You will notice it in a baby if you move their chin down toward their chest. The knees will bend. If you move the head up toward the back, the legs will straighten. Do not confuse this with the Landau Reflex. They are two separate reflexes.
If this does not integrate and disappear by about 11 months, it can cause motor learning and behavior disorders. Simple exercises can solve the problem.
Symptoms of Retained Symmetrical Tonic Neck Reflex
- Poor posture Standing
- Sits with slumpy posture
- Low muscle tone
- Ape-like walk
- Problems with attention especially in stressful situations
- Vision accommodation and tracking problems
- Difficulty learning to swim
- Difficulty reading
- Usually skips crawling
- Sits with legs in a W position
- Hyper activity or fidgety
- Poor hand eye coordination
- Problems looking between near and far sighted objects, like copying from a chalkboard
- Sloppy eater
- Rotated Pelvis
- Even if they don’t display any of these symptoms, it is a good idea to do the quick test on them, as there may be other functions that are affected by it that are still unknown.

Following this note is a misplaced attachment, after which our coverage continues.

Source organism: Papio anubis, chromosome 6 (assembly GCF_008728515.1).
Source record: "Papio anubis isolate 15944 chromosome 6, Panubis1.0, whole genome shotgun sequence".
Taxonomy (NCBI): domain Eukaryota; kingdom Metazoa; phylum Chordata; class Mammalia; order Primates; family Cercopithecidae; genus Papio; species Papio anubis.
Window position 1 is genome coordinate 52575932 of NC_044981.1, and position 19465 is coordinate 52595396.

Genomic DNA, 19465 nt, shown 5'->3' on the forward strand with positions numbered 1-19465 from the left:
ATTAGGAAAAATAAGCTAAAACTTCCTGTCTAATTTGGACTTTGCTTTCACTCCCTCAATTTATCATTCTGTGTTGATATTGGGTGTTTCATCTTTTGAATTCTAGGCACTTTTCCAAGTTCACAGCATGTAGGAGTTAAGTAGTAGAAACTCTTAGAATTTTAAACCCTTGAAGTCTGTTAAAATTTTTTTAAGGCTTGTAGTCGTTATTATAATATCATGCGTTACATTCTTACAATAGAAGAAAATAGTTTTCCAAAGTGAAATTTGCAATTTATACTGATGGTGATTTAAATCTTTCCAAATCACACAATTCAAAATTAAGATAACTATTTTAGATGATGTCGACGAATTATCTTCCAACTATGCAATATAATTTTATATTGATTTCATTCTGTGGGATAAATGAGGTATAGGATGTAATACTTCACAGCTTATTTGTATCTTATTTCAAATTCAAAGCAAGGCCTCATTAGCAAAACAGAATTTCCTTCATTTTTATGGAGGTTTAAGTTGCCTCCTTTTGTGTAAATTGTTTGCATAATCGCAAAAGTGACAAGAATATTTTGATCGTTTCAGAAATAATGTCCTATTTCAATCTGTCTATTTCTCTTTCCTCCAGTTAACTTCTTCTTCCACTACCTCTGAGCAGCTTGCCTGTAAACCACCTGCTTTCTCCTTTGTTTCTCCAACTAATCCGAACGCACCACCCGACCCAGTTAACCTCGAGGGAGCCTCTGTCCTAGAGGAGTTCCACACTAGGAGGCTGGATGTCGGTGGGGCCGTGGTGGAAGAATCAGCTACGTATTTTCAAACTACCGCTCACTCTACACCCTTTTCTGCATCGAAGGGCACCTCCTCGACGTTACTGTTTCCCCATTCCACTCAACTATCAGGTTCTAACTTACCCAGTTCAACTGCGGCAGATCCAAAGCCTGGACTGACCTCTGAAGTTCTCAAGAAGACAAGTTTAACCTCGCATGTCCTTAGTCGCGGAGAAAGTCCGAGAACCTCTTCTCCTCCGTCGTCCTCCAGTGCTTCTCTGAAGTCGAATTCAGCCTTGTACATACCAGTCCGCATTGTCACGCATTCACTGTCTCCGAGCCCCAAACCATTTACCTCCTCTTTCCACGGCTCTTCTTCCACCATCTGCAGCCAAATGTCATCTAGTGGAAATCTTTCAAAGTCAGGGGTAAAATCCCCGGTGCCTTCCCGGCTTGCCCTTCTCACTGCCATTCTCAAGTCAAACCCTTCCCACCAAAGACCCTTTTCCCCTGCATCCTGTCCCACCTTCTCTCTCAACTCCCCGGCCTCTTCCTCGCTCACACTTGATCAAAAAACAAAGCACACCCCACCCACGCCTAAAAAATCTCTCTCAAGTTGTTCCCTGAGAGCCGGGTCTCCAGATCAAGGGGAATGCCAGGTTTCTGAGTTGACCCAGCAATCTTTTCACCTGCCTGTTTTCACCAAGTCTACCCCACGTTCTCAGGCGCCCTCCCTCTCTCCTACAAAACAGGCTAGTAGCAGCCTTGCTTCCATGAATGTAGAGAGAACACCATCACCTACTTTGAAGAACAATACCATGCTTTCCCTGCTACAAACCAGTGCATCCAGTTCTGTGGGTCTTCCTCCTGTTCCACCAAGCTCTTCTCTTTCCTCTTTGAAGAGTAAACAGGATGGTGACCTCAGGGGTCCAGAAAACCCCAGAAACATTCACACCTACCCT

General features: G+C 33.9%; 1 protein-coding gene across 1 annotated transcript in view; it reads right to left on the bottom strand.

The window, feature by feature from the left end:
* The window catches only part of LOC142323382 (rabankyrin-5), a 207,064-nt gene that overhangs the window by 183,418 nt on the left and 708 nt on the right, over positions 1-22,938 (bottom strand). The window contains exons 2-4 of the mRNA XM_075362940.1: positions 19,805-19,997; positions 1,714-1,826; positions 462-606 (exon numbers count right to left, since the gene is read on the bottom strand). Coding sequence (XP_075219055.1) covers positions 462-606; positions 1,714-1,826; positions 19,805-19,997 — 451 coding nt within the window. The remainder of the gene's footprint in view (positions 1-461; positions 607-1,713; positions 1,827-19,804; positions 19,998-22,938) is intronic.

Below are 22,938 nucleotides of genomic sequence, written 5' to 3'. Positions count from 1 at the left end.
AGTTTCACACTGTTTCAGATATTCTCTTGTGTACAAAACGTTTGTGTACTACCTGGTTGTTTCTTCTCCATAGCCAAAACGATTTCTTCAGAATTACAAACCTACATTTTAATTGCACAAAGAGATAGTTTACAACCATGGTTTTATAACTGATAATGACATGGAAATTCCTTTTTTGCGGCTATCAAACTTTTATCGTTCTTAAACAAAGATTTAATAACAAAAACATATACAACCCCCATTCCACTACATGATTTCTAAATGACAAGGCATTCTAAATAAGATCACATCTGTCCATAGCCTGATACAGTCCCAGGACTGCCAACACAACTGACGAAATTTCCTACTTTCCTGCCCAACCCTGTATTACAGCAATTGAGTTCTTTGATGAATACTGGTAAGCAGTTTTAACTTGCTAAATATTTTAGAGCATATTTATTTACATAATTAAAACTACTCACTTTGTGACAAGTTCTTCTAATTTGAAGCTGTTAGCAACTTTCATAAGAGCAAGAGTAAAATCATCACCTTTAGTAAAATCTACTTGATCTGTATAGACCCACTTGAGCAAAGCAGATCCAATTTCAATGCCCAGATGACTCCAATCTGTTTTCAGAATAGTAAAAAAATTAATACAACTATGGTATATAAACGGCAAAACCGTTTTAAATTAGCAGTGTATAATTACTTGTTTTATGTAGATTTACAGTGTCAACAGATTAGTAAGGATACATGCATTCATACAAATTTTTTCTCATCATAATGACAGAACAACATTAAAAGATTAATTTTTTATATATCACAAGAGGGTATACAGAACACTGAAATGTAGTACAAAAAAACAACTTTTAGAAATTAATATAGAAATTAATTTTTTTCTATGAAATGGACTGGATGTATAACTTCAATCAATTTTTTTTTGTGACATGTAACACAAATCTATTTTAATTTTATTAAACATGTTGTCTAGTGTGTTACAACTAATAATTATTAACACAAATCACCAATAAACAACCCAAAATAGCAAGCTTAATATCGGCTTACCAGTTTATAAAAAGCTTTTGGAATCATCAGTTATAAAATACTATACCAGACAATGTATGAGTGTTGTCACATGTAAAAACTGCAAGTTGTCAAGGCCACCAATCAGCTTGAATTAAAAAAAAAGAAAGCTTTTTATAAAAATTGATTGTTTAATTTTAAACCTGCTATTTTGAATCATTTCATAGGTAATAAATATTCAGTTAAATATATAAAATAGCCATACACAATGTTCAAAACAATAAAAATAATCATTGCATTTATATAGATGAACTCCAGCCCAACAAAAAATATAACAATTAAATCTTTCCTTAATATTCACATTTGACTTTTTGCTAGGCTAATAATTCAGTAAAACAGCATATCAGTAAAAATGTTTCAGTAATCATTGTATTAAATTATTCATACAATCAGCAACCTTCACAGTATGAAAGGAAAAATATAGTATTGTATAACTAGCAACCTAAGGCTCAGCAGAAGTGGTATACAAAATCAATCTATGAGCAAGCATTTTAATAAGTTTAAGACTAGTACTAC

Symmetrical Tonic Neck Reflex Test
Have the child get down on their hands and knees, with neck straight and their body slightly forward enough to put weight over their hands. Now ask the child to lower the head bringing the chin toward the chest for a count of 7 seconds, then raise head up toward their back. Do this several times.
Back trying to arch up when head is up.
Arms bending or body weight shifting back toward their legs when head goes up.
If any of these occur the reflex is most likely still present. Exercise needed!